Best seat in the house

Here’s a post from the Washington Post’s Alan Goldenbach, who will be our class guest sometime in February:

I got to reading Bill Plaschke (pictured) of the Los Angeles Times during the year I lived in California right after college. I think he humanizes athletes better than anyone else. He finds the qualities that you and I share with them, and that’s what makes his work so terrific. And while I have become jaded and cynical about pretty much all organized sports [a sentiment I came to long ago, too], this particular column showed what sports can do both to and for people.

There was a certain genuineness behind Magic Johnson‘s actions that day (provided Plaschke was telling it straight) that you just wish everyone in the public eye would WANT to display. Plus, I’ve always kept tabs on Magic because his announcement in November 1991 was a watershed day for my generation. It had nothing to do with sports, and everything to do with how pervasive the AIDS epidemic was.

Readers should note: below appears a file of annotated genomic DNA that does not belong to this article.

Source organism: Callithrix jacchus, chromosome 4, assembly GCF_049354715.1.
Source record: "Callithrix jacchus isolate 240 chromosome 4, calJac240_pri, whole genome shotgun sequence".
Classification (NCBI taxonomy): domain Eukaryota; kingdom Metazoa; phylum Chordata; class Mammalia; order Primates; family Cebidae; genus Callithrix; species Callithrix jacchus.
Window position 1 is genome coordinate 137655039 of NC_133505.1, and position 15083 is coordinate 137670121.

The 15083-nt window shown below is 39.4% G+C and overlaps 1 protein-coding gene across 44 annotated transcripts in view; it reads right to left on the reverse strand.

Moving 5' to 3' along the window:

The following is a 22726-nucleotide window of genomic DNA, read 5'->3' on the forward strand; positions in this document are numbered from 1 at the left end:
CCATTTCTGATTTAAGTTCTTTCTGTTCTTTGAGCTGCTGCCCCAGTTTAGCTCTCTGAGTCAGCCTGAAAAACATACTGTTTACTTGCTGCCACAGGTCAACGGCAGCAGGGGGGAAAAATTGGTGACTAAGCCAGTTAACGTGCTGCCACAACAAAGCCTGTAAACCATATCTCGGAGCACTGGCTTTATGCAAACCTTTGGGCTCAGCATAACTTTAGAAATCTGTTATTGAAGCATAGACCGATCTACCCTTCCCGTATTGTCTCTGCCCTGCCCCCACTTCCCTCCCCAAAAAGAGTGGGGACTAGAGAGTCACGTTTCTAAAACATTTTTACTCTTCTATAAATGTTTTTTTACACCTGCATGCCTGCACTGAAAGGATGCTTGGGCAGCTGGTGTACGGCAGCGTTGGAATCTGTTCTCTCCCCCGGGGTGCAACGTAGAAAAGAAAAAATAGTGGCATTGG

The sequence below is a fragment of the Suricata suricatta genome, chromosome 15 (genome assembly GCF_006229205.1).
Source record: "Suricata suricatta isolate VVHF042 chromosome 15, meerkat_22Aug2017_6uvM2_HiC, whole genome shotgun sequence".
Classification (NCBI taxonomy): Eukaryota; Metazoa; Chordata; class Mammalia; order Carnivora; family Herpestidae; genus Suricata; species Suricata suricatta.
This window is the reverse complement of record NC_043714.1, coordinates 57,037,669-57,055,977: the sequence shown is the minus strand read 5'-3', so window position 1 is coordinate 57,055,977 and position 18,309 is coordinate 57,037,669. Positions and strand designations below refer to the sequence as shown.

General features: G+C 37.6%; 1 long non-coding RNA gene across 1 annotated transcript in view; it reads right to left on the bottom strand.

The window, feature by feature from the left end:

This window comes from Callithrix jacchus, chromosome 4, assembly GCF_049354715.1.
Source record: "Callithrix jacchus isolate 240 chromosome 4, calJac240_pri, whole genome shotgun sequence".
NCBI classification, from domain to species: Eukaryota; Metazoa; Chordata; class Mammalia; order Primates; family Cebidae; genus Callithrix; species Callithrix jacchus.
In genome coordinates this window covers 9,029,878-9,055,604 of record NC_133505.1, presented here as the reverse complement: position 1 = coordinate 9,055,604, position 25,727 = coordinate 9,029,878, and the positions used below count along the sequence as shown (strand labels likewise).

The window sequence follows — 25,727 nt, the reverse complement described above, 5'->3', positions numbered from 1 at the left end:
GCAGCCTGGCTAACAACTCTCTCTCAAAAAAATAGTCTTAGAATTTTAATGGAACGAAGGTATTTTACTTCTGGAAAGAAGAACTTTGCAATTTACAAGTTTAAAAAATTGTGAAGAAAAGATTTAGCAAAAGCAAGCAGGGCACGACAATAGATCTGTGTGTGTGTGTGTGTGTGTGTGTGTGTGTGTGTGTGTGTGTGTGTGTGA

I don’t have time to read particular writers regularly, but there are a few whose bylines will grab me anytime I pass them, like Joe Posnanski of the Kansas City Star and Rick Telander of the Chicago Sun-Times.

One of the great thrills in my career was when I was sitting next to Michael Wilbon (another automatic read, but I see that paper daily) courtside at the NCAA tournament and Telander comes by and takes the seat on my right. Mike introduces us, and I couldn’t stop thinking how lucky I was to be flanked by two guys whose work I’d read since college, and who approached their work in ways I wanted to emulate. Talk about thrilling for a 26-year-old idealist.

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